EghtesadOnline: Catalan’s separatist leaders pushing for the region’s independence will come under more pressure on Sunday when thousands of people plan to take to the streets of Barcelona to demand the secessionists shelve their plans.
Already battered by a corporate stampede to exit the region, Catalan President Carles Puigdemont is seeking to hold the momentum as the clock ticks down to a meeting on Tuesday that could trigger the separation process. Spanish Prime Minister Mariano Rajoy, meantime, must decide whether to preemptively reassert control, as some of his main allies are urging him to do.
According to Bloomberg, the crisis is taking its toll and Puigdemont risks being cast adrift by the rest of Europe if he pushes ahead with plans based on a referendum a week ago that breached Spain’s constitution. Already, about a dozen companies, including the biggest symbol of the rebel region’s wealth, CaixaBank SA, have said they will or plan to relocate their legal bases.
“There is a growing element of social frustration,” said Alejandro Quiroga, professor of Spanish history at the University of Newcastle. “The question is whether there is actually any room for talks because the core of the matter remains unchanged: the concept of sovereignty.”
Rajoy, in an interview with El Pais newspaper that will be published in full on Sunday, said Spain will exist for a long time and that he won’t allow a declaration of independence to lead to anything.
Sunday’s protest is being organized by a civil society group that wants “Silent Catalonia” to make itself heard -- a reference to what it says is a silent majority that wants to defuse the situation. The ruling People’s Party, the opposition socialists and other parties have urged their supporters to take part.
The demonstration is scheduled to start at noon in Barcelona’s Urquinaona square. “Enough! Back to Common Sense!” is one of the rallying cries being used by the civic group to get people out. Unions have already said they’ll take part.
“Catalans who also feel Spanish and have spent our lives caught up in a spiral of silence want to break it and say stop,” Alex Ramos, one of the organizers, told El Independiente newspaper.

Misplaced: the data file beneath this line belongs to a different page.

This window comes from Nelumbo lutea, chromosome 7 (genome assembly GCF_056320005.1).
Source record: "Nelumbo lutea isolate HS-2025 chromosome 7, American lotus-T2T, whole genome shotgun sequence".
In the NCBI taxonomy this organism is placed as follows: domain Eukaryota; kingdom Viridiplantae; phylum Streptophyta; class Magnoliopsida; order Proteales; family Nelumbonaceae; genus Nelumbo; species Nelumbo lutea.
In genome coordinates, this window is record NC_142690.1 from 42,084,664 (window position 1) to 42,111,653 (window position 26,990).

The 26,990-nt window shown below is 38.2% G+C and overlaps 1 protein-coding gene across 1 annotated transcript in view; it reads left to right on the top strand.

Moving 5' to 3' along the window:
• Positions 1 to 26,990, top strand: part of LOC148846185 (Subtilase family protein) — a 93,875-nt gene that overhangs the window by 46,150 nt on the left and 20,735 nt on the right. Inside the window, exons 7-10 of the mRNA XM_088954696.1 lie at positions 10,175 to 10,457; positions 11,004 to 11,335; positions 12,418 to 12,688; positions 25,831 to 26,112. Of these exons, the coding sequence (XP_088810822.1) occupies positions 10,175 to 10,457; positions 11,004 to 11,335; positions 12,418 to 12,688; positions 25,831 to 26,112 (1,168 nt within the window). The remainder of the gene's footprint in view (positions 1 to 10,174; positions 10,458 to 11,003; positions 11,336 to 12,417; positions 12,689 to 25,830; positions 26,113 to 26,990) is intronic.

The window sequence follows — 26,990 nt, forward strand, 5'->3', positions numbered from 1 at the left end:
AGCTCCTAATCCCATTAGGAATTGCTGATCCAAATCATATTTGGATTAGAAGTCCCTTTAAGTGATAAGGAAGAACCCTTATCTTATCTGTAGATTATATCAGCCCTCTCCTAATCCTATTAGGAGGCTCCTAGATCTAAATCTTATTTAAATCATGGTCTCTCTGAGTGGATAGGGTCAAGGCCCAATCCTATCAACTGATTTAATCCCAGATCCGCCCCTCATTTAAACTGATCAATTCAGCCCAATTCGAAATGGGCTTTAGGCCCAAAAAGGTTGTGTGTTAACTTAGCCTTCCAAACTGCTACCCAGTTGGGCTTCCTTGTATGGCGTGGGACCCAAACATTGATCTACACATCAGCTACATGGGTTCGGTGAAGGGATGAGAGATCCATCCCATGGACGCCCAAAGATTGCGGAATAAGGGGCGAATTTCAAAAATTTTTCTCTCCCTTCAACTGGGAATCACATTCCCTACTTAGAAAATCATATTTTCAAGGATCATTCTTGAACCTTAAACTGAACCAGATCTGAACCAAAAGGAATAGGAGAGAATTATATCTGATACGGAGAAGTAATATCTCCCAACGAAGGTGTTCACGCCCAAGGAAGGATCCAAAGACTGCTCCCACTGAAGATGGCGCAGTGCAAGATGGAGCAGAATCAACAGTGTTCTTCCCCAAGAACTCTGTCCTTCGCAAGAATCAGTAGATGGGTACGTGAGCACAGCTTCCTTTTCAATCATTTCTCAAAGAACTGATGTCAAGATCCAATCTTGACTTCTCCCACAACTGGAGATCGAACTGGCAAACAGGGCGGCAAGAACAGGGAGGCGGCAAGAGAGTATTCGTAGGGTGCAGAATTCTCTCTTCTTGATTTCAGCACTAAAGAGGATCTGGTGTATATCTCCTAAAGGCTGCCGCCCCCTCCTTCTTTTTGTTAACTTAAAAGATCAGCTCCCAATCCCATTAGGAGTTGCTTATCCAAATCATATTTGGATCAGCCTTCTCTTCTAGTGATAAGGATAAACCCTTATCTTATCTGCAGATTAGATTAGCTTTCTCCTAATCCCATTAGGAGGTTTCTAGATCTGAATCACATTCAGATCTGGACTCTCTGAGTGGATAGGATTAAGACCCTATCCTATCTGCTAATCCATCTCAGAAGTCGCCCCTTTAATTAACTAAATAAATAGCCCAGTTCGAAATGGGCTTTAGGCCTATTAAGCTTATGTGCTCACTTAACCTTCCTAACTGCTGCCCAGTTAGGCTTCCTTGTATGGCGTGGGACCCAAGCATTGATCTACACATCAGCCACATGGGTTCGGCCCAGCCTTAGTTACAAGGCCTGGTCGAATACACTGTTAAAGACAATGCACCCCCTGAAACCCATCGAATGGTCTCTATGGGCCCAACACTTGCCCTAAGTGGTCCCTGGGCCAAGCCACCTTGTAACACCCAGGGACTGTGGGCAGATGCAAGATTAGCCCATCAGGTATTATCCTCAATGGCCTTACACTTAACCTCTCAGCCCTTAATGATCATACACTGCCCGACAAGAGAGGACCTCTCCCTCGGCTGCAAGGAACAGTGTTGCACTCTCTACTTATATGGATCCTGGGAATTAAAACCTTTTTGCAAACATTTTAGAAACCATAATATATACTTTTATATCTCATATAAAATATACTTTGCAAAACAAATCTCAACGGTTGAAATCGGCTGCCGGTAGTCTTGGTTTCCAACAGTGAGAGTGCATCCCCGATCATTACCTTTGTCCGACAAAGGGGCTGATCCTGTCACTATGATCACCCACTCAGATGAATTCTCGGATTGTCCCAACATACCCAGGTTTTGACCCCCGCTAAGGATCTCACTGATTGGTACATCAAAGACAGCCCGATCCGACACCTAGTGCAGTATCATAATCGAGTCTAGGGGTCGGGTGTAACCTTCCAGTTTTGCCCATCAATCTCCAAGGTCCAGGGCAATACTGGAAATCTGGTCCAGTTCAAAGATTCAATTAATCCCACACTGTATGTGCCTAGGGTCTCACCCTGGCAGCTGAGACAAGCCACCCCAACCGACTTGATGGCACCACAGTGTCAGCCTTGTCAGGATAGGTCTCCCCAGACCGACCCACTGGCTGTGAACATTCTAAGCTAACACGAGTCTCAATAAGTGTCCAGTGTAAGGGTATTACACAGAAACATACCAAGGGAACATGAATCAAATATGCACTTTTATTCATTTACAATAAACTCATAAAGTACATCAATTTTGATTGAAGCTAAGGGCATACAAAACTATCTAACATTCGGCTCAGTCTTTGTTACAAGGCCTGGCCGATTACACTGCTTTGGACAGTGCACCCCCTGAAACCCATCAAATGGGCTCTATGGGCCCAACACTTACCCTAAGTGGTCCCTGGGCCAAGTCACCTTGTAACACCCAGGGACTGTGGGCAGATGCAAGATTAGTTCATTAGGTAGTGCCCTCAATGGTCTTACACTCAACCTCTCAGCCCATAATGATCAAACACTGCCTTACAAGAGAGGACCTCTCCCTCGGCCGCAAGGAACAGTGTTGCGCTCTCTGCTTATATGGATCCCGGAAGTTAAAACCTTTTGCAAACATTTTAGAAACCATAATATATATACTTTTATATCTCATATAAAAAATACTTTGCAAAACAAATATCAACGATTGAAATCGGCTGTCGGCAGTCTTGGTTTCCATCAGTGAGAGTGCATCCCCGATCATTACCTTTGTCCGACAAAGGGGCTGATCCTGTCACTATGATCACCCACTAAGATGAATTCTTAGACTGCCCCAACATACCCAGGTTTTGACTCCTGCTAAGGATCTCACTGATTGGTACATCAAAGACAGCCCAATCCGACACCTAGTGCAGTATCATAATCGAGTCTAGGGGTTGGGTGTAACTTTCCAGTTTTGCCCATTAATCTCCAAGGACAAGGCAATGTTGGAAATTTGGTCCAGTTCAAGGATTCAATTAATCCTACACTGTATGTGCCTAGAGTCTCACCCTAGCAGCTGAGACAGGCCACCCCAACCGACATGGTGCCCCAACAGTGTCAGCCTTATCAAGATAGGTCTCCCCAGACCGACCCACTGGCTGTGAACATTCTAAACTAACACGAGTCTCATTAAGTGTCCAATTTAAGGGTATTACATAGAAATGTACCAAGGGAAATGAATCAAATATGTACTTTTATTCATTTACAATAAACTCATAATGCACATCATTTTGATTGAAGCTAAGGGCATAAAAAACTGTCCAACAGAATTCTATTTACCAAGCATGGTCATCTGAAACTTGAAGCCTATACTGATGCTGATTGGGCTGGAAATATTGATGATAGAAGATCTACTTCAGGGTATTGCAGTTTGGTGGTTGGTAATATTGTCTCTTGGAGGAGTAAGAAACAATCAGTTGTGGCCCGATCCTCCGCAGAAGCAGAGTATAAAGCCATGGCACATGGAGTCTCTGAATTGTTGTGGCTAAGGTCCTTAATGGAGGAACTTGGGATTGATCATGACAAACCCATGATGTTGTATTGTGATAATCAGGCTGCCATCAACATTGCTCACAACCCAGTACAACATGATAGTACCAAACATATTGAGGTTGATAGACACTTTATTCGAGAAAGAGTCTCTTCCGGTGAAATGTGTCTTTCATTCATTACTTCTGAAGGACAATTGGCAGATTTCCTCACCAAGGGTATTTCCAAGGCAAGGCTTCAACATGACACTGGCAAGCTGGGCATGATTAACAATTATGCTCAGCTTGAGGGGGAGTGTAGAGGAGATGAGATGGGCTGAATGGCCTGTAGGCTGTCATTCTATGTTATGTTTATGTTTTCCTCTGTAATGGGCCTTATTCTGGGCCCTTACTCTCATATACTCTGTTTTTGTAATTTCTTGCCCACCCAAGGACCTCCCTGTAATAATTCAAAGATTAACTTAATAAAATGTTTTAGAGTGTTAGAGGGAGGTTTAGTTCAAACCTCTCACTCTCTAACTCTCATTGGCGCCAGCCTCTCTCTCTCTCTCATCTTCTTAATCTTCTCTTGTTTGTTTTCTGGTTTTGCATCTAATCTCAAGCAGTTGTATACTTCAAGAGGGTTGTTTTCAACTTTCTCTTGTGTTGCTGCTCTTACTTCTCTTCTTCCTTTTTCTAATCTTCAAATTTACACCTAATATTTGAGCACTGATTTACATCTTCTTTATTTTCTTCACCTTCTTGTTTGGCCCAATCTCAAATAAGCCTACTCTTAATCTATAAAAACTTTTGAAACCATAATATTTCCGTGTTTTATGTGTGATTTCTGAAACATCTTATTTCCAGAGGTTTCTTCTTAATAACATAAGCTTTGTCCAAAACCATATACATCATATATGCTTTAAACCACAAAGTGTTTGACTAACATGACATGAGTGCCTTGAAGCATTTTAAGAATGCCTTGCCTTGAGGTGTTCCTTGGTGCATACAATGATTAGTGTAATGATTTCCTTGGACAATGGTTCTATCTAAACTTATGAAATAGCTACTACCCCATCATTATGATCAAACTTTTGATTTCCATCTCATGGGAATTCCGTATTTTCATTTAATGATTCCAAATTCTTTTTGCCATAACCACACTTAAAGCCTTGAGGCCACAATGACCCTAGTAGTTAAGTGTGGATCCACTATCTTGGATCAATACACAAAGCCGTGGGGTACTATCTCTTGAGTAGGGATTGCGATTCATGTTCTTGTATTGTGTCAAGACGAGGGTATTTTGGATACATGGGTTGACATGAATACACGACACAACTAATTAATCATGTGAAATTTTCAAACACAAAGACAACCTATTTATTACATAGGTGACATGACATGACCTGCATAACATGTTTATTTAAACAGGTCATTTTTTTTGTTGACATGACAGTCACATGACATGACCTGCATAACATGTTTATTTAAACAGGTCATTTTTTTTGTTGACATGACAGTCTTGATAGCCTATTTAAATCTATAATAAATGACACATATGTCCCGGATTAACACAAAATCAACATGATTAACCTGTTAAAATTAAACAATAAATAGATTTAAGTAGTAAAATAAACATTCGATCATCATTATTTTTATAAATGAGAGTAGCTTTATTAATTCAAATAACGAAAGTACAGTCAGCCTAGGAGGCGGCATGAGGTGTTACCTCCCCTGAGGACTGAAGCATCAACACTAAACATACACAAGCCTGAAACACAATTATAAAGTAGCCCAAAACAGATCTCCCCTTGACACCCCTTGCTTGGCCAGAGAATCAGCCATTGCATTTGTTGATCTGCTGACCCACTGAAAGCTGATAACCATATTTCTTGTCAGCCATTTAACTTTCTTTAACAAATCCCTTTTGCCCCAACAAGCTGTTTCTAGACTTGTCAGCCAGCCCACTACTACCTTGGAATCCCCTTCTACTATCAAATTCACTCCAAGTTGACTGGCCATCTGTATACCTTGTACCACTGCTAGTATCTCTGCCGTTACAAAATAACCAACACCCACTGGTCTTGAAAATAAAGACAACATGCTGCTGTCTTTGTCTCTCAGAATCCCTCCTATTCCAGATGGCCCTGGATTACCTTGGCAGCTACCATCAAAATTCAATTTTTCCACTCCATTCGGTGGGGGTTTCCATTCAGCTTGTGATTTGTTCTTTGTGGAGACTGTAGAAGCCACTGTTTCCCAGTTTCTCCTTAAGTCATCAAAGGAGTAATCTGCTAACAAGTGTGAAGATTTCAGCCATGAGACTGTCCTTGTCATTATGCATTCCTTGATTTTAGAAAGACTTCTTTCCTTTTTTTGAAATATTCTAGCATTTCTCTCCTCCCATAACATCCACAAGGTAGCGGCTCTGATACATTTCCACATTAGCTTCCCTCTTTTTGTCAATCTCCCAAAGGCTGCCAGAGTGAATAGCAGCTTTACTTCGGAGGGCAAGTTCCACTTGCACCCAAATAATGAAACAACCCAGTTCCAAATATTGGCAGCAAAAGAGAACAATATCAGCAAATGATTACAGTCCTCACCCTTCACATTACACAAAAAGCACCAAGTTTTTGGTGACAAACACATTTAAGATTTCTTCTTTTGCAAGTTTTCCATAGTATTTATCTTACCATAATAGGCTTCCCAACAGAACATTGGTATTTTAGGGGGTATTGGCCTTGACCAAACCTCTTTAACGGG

The regional government says about 90 percent of the 2.3 million people who cast a vote in the referendum did so in favor of independence. Rajoy’s central government denies that anything resembling a referendum with democratic guarantees took place, because it lacked certified voter lists and wasn’t overseen by an official election board.
Puigdemont, who risks more economic damage if he doesn’t hit the brakes, is trying to hold together a movement that includes a broad swathe of Catalan society, from left-wing radicals like the CUP party to business leaders.
A flight of businesses from the secessionist region accelerated Friday as CaixaBank, its largest lender, announced it’s preparing to move its legal base. About ten other companies have said the same.
“This is enough, you’re ruining our land!” Ciudadanos party leader Albert Rivera tweeted on Saturday after CUP expressed its indifference to Aguas de Barcelona’s decision to move its legal base from Barcelona.
The struggle over Catalonia represents a breakdown of the political pact that has held together modern Spain. Both sides use history to stir up rancor: Spanish nationalists argue that Catalonia has always been part of Spain, while Catalans trace their independent identity back to the 13th century.
With options to quell an increasingly bitter dispute fast running out, events are coming to a head. Puigdemont had sought to evaluate the result of the independence vote at a session of the regional parliament on Monday until it was suspended by the Spanish Constitutional Court. He’s now seeking to address lawmakers on Tuesday.
Demonstrators dressed in white gathered outside city halls in Barcelona, Madrid and across Spain on Saturday to demand the two sides stop sparring and hold talks.
“There has to be a middle ground and a negotiated exit,” Sara Daoud, a 25-year-old nurse, said at the Barcelona rally. “If politicians won’t do it on their own, we’ll have to make them do it.”